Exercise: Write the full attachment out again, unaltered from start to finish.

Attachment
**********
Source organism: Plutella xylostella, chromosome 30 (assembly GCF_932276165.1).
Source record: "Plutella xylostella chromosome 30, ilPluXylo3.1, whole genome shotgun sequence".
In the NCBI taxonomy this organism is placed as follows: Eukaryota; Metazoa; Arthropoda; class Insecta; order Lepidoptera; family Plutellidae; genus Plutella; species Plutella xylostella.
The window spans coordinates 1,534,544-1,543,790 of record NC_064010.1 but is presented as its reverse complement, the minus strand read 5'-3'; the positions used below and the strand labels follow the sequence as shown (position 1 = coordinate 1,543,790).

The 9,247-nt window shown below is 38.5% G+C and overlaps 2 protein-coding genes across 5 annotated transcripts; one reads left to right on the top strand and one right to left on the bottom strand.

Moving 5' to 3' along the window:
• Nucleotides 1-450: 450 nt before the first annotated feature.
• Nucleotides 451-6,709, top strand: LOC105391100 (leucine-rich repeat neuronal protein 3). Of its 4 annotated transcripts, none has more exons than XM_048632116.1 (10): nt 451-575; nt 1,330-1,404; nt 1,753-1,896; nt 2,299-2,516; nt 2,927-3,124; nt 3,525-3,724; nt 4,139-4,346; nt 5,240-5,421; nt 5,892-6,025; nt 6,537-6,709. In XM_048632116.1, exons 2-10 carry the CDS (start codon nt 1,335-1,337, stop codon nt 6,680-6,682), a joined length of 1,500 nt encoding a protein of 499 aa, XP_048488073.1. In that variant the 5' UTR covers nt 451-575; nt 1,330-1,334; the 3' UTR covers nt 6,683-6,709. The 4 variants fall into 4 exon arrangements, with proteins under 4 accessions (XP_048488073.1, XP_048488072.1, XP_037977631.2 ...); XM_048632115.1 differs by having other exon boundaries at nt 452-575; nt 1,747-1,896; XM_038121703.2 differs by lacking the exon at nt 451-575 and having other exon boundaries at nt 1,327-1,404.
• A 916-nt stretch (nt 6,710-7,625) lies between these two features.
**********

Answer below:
Source organism: Plutella xylostella, chromosome 30 (assembly GCF_932276165.1).
Source record: "Plutella xylostella chromosome 30, ilPluXylo3.1, whole genome shotgun sequence".
In the NCBI taxonomy this organism is placed as follows: Eukaryota; Metazoa; Arthropoda; class Insecta; order Lepidoptera; family Plutellidae; genus Plutella; species Plutella xylostella.
The window spans coordinates 1,534,544-1,543,790 of record NC_064010.1 but is presented as its reverse complement, the minus strand read 5'-3'; the positions used below and the strand labels follow the sequence as shown (position 1 = coordinate 1,543,790).

The 9,247-nt window shown below is 38.5% G+C and overlaps 2 protein-coding genes across 5 annotated transcripts; one reads left to right on the top strand and one right to left on the bottom strand.

Moving 5' to 3' along the window:
• Nucleotides 1-450: 450 nt before the first annotated feature.
• Nucleotides 451-6,709, top strand: LOC105391100 (leucine-rich repeat neuronal protein 3). Of its 4 annotated transcripts, none has more exons than XM_048632116.1 (10): nt 451-575; nt 1,330-1,404; nt 1,753-1,896; nt 2,299-2,516; nt 2,927-3,124; nt 3,525-3,724; nt 4,139-4,346; nt 5,240-5,421; nt 5,892-6,025; nt 6,537-6,709. In XM_048632116.1, exons 2-10 carry the CDS (start codon nt 1,335-1,337, stop codon nt 6,680-6,682), a joined length of 1,500 nt encoding a protein of 499 aa, XP_048488073.1. In that variant the 5' UTR covers nt 451-575; nt 1,330-1,334; the 3' UTR covers nt 6,683-6,709. The 4 variants fall into 4 exon arrangements, with proteins under 4 accessions (XP_048488073.1, XP_048488072.1, XP_037977631.2 ...); XM_048632115.1 differs by having other exon boundaries at nt 452-575; nt 1,747-1,896; XM_038121703.2 differs by lacking the exon at nt 451-575 and having other exon boundaries at nt 1,327-1,404.
• A 916-nt stretch (nt 6,710-7,625) lies between these two features.